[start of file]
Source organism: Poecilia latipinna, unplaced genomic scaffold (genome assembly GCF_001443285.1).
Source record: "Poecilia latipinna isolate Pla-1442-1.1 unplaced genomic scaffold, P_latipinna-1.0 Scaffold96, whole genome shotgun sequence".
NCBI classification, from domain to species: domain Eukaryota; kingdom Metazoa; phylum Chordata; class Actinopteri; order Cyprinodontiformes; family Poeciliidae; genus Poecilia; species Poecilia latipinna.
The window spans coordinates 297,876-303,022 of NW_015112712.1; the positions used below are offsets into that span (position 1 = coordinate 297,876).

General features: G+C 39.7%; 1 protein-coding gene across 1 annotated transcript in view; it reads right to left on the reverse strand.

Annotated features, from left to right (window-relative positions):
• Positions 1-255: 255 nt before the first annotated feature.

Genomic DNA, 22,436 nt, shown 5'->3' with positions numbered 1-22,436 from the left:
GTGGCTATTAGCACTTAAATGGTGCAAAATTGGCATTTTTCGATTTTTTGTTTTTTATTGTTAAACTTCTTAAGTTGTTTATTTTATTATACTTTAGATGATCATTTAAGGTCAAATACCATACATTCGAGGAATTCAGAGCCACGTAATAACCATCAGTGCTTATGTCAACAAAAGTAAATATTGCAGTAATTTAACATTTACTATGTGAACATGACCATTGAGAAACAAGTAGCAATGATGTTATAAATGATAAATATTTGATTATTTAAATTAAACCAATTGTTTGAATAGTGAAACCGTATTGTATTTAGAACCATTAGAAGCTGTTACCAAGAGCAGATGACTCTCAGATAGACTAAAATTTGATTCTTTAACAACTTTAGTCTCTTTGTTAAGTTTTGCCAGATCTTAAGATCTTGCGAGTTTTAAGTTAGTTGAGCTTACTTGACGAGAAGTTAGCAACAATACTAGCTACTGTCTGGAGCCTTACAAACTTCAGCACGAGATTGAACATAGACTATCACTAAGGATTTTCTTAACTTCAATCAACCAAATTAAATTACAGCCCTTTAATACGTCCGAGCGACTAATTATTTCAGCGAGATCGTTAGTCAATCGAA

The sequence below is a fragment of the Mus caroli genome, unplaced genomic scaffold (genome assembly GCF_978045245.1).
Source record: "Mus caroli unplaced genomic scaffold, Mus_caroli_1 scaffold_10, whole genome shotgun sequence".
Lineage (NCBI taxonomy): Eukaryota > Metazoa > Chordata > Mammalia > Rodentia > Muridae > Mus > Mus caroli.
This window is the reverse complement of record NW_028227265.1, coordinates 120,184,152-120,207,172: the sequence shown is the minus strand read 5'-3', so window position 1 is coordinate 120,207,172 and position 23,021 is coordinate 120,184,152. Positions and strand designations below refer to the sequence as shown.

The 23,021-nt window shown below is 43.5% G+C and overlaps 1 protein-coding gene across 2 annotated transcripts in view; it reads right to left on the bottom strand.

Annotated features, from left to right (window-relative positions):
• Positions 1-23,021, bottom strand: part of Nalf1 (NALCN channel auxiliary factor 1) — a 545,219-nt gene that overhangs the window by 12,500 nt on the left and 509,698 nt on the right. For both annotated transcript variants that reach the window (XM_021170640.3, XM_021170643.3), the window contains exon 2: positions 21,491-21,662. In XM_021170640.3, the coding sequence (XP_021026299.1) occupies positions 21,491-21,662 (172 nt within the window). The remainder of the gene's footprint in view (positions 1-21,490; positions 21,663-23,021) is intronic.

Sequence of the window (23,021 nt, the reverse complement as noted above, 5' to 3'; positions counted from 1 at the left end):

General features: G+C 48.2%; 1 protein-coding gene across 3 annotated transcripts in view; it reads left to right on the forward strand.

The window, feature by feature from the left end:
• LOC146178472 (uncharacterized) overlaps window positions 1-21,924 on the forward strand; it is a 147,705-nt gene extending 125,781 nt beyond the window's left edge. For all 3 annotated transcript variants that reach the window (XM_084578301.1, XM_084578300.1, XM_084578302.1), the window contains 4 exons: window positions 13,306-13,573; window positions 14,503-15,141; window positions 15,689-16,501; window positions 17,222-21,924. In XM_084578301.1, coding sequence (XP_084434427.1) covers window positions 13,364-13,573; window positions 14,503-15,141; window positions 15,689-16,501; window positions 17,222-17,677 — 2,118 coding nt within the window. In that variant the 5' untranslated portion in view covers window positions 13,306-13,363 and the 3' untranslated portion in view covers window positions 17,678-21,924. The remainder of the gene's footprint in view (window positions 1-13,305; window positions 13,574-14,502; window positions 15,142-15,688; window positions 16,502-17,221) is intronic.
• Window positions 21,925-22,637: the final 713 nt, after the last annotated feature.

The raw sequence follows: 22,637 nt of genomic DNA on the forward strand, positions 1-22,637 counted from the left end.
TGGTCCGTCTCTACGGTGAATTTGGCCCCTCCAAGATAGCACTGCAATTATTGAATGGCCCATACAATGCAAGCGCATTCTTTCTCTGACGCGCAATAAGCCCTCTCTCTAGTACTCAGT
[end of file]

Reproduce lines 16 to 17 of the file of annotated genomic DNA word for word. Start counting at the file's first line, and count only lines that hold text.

• Positions 1-23,021, bottom strand: part of Nalf1 (NALCN channel auxiliary factor 1) — a 545,219-nt gene that overhangs the window by 12,500 nt on the left and 509,698 nt on the right. For both annotated transcript variants that reach the window (XM_021170640.3, XM_021170643.3), the window contains exon 2: positions 21,491-21,662. In XM_021170640.3, the coding sequence (XP_021026299.1) occupies positions 21,491-21,662 (172 nt within the window). The remainder of the gene's footprint in view (positions 1-21,490; positions 21,663-23,021) is intronic.

Sequence of the window (23,021 nt, the reverse complement as noted above, 5' to 3'; positions counted from 1 at the left end):